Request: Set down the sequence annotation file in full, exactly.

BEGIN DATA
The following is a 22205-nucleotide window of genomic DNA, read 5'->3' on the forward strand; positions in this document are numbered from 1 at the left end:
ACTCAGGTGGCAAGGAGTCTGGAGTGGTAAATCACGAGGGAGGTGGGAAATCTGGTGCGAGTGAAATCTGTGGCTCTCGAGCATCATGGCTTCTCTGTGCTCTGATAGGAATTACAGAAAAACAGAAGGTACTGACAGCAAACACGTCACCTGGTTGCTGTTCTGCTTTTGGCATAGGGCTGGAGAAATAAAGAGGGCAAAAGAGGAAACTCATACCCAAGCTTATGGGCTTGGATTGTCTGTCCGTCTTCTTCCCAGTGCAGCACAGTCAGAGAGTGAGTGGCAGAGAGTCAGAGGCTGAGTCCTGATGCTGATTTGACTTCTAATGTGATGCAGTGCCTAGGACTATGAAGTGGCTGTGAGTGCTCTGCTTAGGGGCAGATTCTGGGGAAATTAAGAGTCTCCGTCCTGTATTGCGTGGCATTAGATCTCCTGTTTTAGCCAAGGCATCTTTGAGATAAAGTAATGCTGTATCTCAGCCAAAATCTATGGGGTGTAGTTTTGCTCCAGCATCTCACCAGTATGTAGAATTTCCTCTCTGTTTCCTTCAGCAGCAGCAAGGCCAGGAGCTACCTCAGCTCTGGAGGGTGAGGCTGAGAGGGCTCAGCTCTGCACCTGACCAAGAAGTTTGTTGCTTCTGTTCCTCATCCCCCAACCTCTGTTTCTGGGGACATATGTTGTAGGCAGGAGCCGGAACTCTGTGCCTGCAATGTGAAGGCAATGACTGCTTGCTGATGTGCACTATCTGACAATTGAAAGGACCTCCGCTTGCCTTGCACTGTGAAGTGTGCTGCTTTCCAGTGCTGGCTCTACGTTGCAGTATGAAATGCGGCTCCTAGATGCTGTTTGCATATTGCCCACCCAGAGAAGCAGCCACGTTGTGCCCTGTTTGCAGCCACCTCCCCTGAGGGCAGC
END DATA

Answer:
The following is a 22205-nucleotide window of genomic DNA, read 5'->3' on the forward strand; positions in this document are numbered from 1 at the left end:
ACTCAGGTGGCAAGGAGTCTGGAGTGGTAAATCACGAGGGAGGTGGGAAATCTGGTGCGAGTGAAATCTGTGGCTCTCGAGCATCATGGCTTCTCTGTGCTCTGATAGGAATTACAGAAAAACAGAAGGTACTGACAGCAAACACGTCACCTGGTTGCTGTTCTGCTTTTGGCATAGGGCTGGAGAAATAAAGAGGGCAAAAGAGGAAACTCATACCCAAGCTTATGGGCTTGGATTGTCTGTCCGTCTTCTTCCCAGTGCAGCACAGTCAGAGAGTGAGTGGCAGAGAGTCAGAGGCTGAGTCCTGATGCTGATTTGACTTCTAATGTGATGCAGTGCCTAGGACTATGAAGTGGCTGTGAGTGCTCTGCTTAGGGGCAGATTCTGGGGAAATTAAGAGTCTCCGTCCTGTATTGCGTGGCATTAGATCTCCTGTTTTAGCCAAGGCATCTTTGAGATAAAGTAATGCTGTATCTCAGCCAAAATCTATGGGGTGTAGTTTTGCTCCAGCATCTCACCAGTATGTAGAATTTCCTCTCTGTTTCCTTCAGCAGCAGCAAGGCCAGGAGCTACCTCAGCTCTGGAGGGTGAGGCTGAGAGGGCTCAGCTCTGCACCTGACCAAGAAGTTTGTTGCTTCTGTTCCTCATCCCCCAACCTCTGTTTCTGGGGACATATGTTGTAGGCAGGAGCCGGAACTCTGTGCCTGCAATGTGAAGGCAATGACTGCTTGCTGATGTGCACTATCTGACAATTGAAAGGACCTCCGCTTGCCTTGCACTGTGAAGTGTGCTGCTTTCCAGTGCTGGCTCTACGTTGCAGTATGAAATGCGGCTCCTAGATGCTGTTTGCATATTGCCCACCCAGAGAAGCAGCCACGTTGTGCCCTGTTTGCAGCCACCTCCCCTGAGGGCAGC